30 January 2023

DORA at ten: Publisher ban roundtable

On a bit of a whim, I proposed an event for the 10th anniversary events around the Declaration of Research Assessment (DORA).

And they said yes?

And now I have to do this. Mark your calendars and if you’re interested in being part of the roundtable, email me!

Publisher bans and DORA

Publisher bans and DORA

Publishers like MDPI, Frontiers, and Hindawi have experienced enormous growth in the number of submissions from researchers, which would suggest they they are meeting needs of the research community and providing good value to researchers. But multiple institutions have told scientists that research in journals from these publishers will no longer “count” for assessment. Such policies suggest that these are “predatory” publishers that do not perform the basic functions of academic journals. The publishers dispute this, as do many authors whose work appears in their journals. Many authors believe that choosing where to publishing their findings is part of their academic freedom. Blacklisting publishers with hundreds of journals may be too blunt an instrument for research assessment and inconsistent with DORA. Are there cases where such bans are valid and useful to the community?

This event will be held as an online round-table discussion followed by a moderated Q & A session.

Update, 12 March 2023: I have created a registration form for the publisher bans and blacklists event so that you can be notified of updates.

I’ve been ripped off! OMICS journal messes up my work

Matt Hodgkinson drew my attention of that fact that one of my articles on authorship has been ripped off and turned into mush by someone in OMICS. (Lightly edited)

Allied Business Academies, a.k.a. Allied Academies, are another publisher to avoid. Quelle surprise, as they’re a brand of the notorious publisher OMICS.

Compare: Zen Faulkes’s 2018 article, “Resolving authorship disputes by mediation and arbitration” with Laura Sandra’s 2021 article, “Alternative Dispute Resolution in Academic Publishing”, in Journal of Organizational Culture Communications and Conflict.

Ms. Sandra, of course, does not exist.

I am always glad when someone finds my work worthy enough to re-use, but I have to say: This is not what I had in mind.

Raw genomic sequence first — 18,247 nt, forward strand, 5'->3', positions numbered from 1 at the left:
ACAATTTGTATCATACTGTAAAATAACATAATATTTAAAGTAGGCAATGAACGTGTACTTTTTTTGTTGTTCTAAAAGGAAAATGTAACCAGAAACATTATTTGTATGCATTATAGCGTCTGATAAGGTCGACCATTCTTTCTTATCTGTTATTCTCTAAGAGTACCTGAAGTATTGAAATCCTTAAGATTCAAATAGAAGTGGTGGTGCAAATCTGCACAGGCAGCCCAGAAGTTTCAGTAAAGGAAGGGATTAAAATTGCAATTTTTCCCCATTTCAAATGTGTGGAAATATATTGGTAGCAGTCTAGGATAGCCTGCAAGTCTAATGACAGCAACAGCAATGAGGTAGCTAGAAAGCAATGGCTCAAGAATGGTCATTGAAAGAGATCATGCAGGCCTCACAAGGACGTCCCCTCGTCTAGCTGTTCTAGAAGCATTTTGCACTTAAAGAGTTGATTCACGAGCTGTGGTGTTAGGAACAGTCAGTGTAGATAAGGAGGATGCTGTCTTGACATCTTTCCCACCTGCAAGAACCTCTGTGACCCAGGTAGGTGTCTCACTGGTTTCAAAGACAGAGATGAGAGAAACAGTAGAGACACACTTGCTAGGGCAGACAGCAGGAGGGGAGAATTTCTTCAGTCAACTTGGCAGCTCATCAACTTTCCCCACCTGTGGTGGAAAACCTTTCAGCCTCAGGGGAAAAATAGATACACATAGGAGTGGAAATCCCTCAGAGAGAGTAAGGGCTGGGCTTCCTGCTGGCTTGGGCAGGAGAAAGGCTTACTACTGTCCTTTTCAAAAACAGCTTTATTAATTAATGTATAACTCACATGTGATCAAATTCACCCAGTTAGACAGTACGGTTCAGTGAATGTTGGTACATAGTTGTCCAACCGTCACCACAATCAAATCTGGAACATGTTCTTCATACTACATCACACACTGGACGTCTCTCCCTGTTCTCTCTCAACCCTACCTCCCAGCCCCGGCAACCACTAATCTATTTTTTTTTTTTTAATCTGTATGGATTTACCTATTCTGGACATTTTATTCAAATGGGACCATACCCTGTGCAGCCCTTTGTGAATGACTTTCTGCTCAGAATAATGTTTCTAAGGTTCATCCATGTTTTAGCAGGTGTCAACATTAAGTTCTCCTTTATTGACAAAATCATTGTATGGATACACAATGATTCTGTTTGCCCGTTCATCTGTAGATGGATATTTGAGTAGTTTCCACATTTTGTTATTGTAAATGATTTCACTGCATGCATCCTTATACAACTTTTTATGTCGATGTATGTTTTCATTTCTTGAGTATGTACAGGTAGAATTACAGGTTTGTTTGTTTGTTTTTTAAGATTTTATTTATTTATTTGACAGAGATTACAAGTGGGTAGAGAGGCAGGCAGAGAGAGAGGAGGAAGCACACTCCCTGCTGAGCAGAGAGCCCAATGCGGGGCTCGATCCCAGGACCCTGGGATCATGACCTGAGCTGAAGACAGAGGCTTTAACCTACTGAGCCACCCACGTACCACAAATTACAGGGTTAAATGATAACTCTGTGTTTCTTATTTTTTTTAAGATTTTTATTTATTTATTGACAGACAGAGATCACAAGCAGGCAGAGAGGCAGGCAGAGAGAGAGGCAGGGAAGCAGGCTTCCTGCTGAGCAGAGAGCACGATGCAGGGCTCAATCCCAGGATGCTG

It is weird to see my work in this garbled form. I can recognize some of the elements of my paper, but it’s like they’ve been put through a blender, no doubt to avoid setting off plagiarism detectors. My original paper was 7 typeset pages with 95 references. “Sandra’s” version is a page and a half with three references. 

I have not included a link to the OMICS article because they don’t need the clicks. Go read my paper instead. I think it has something useful to say.


Faulkes Z. 2018. Resolving authorship disputes by mediation and arbitration. Research Integrity and Peer Review 3(1): 12. https://doi.org/10.1186/s41073-018-0057-z

External links

Matt Hodgkinson on LinkedIn

Why my new paper on award-winning conference posters is short

You know, sometimes you have plans for a project. Big plans. And sometimes those pan out. And sometimes, you are pleased that at least something came out.

I have a new little paper about conference posters out today.

It started when Paige Jarreau wrote somewhere (can’t remember if I saw it first on her Twitter or a Slack channel) that she was going to be organizing a special collection on visual narratives in science communication. And I thought, “Hey, I could use this to make the point that even though posters are a form of visual communication, they are usually very heavy on text.”

I submitted an abstract for a proposal to see if it fit the project. I had an idea for checking out a few posters every week over the summer to build up a little database. 

I didn’t want just a hodge-podge of random posters. I wanted distinct sets that were publicly archived. I had already bookmarked a few conferences that archived their posters.

Then reality set in. Some of my bookmarks had already succumbed to link rot, and the posters were no longer available. The semester started, and it was a hard semester in terms of preparation. So instead of posters from multiple conferences, I ended up with just one conference. But I think it was an interesting set of posters, because they were award winners from one of the biggest conferences in the world. Surely these would be awesome!